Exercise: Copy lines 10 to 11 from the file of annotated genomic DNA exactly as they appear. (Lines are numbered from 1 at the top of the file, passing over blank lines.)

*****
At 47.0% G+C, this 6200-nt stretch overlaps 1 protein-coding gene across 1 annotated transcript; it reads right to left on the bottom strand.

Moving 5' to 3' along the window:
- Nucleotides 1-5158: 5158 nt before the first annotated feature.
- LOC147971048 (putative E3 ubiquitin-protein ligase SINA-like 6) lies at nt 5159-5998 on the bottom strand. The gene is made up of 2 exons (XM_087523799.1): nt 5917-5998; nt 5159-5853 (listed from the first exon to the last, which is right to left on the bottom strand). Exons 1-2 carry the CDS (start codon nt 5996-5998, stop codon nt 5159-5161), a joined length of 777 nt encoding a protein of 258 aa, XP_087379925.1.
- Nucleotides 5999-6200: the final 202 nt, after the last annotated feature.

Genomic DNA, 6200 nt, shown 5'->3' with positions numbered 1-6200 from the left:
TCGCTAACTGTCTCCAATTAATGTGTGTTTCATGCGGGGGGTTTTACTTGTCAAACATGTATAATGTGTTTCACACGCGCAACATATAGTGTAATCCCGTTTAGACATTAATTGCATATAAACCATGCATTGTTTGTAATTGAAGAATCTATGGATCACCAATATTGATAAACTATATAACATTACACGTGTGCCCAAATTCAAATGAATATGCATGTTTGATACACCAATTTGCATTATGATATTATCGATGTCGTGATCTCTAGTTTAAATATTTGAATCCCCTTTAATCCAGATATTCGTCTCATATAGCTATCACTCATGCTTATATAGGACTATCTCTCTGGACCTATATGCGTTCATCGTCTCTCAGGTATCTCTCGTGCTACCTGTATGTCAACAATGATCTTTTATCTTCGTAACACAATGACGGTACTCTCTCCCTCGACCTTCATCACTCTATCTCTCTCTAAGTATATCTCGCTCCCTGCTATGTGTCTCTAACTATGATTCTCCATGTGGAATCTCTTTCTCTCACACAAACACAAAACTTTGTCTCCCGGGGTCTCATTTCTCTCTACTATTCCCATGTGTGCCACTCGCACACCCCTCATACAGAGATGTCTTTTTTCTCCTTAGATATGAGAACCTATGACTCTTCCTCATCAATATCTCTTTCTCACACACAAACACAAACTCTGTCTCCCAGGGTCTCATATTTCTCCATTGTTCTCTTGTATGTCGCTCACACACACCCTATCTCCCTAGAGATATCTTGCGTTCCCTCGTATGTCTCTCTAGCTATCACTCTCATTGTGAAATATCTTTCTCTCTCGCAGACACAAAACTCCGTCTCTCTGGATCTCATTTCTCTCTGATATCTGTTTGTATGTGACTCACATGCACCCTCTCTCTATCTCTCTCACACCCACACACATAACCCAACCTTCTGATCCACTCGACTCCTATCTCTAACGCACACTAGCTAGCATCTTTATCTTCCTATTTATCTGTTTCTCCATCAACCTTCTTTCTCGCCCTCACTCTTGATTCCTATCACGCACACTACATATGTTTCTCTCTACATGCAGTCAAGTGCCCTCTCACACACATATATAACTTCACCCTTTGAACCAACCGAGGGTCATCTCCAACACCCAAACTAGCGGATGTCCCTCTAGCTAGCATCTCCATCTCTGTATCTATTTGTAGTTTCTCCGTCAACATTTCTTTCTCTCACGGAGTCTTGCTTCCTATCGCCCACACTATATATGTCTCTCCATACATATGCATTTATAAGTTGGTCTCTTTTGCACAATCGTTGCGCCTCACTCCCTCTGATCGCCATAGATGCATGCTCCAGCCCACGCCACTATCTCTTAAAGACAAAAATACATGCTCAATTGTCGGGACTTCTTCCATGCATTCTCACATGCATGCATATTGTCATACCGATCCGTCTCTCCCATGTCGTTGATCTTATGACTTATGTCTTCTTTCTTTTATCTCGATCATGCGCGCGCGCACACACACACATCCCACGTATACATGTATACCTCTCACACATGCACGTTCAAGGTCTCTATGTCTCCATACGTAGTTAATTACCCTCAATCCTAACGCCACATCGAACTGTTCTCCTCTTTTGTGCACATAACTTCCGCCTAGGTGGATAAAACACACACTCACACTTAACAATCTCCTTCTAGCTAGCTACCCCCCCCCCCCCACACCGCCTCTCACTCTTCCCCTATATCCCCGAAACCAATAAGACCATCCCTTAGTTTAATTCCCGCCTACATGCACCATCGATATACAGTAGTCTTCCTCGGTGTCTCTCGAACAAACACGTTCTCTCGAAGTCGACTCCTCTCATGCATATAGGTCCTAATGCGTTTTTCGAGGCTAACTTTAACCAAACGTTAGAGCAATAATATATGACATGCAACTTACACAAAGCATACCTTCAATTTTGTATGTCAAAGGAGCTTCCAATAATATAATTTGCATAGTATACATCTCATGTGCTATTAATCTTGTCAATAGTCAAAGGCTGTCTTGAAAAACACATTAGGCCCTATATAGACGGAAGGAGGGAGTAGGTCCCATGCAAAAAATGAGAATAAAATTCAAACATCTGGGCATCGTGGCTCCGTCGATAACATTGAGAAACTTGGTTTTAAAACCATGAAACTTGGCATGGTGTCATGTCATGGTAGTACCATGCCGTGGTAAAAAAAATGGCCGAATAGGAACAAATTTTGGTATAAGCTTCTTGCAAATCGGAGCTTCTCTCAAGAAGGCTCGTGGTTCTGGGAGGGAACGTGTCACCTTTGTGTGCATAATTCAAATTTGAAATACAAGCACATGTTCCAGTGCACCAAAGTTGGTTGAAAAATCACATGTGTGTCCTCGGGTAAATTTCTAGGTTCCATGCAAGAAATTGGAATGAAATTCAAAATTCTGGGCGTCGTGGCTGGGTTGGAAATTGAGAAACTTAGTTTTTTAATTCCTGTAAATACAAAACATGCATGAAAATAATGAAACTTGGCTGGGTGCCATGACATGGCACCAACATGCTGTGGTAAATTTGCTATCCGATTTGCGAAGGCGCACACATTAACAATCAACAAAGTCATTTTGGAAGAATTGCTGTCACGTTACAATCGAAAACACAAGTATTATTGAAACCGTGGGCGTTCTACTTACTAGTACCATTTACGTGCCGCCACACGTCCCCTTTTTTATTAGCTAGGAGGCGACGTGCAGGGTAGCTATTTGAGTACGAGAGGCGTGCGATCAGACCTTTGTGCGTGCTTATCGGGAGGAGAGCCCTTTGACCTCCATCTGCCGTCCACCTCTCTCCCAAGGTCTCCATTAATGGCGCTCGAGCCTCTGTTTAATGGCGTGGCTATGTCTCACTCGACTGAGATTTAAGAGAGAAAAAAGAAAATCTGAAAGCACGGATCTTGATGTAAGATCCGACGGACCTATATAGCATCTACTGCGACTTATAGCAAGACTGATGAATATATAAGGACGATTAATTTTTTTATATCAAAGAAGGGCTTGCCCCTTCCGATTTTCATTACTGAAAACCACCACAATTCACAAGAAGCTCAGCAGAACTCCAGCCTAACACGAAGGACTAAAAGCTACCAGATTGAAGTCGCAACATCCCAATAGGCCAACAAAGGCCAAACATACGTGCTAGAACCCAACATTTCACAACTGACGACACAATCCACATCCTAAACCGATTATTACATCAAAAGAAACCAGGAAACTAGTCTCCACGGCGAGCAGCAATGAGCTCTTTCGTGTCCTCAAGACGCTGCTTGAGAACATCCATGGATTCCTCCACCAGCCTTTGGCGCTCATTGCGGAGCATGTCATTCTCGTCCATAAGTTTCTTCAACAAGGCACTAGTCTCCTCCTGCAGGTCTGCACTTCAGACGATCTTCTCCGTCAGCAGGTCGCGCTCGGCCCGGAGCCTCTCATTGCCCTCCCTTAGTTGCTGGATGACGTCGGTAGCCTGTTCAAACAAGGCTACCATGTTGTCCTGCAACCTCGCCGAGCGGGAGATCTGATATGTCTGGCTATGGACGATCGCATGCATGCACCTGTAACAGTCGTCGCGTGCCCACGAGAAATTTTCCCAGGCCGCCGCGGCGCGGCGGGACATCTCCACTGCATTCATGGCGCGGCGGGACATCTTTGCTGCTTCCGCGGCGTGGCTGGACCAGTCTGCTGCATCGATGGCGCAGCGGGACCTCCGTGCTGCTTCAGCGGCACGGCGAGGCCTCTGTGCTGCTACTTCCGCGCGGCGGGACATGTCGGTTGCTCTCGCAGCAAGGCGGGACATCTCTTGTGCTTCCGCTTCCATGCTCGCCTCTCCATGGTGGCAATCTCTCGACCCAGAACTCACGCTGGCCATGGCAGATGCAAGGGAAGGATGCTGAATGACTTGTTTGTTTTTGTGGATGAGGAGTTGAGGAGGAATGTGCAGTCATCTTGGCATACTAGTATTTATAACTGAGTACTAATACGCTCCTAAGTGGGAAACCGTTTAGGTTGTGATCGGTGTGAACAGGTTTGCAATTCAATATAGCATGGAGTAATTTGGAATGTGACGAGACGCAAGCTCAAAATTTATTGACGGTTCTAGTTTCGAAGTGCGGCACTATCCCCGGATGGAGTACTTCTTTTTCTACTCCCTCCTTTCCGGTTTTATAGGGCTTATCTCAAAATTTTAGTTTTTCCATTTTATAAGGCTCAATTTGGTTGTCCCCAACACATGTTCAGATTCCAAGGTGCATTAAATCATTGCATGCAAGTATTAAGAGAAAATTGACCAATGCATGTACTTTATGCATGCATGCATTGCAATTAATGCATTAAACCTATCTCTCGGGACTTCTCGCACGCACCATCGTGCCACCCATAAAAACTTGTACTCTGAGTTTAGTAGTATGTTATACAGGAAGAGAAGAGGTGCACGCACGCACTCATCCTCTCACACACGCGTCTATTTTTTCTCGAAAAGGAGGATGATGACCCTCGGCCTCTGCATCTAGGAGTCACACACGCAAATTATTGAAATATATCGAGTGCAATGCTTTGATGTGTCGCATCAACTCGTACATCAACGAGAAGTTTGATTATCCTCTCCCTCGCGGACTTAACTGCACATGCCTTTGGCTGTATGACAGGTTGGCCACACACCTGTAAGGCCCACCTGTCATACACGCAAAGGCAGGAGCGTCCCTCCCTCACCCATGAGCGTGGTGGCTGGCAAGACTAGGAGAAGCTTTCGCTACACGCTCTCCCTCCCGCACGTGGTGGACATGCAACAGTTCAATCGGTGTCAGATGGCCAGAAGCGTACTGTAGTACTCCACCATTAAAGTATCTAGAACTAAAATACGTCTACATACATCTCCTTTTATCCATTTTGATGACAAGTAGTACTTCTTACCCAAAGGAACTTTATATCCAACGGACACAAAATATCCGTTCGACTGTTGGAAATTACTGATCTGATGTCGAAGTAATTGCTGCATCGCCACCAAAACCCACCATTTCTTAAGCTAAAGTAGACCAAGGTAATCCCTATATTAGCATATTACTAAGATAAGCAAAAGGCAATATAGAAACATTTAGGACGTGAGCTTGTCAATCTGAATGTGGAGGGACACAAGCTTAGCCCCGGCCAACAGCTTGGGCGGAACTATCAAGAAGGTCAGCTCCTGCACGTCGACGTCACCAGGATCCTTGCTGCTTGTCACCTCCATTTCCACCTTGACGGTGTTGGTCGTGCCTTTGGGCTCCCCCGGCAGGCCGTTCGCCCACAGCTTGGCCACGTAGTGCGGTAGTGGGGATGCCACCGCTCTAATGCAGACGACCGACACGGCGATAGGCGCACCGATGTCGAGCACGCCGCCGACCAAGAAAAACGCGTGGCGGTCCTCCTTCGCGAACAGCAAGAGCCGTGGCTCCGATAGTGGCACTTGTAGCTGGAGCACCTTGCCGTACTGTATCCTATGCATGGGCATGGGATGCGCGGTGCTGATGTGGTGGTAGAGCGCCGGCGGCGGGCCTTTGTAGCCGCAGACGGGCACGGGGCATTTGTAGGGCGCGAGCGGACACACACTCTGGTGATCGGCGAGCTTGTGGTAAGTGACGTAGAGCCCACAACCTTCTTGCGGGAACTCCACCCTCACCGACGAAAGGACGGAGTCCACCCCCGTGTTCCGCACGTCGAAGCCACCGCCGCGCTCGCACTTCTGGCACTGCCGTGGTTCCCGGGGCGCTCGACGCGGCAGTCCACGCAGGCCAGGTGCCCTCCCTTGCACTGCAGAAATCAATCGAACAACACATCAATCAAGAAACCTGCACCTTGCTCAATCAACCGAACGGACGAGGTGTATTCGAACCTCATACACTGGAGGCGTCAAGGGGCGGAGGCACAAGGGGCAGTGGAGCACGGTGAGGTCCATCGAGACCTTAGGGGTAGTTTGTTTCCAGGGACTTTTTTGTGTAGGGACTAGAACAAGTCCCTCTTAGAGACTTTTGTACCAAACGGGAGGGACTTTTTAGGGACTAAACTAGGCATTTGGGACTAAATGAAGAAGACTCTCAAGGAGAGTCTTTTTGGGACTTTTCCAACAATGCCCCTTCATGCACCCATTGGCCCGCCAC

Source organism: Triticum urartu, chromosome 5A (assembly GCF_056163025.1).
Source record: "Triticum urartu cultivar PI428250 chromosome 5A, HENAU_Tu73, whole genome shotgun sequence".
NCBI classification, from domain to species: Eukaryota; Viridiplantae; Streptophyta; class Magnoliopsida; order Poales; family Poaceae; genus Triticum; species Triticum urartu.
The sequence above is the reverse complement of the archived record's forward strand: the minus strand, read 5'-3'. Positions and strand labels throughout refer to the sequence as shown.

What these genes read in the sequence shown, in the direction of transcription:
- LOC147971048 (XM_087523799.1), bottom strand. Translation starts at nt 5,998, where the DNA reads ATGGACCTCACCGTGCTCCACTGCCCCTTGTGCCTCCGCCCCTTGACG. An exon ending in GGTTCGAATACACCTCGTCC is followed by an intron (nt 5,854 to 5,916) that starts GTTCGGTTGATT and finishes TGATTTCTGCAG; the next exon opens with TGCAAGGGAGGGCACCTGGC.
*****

NCBI classification, from domain to species: Eukaryota; Viridiplantae; Streptophyta; class Magnoliopsida; order Poales; family Poaceae; genus Triticum; species Triticum urartu.
The sequence above is the reverse complement of the archived record's forward strand: the minus strand, read 5'-3'. Positions and strand labels throughout refer to the sequence as shown.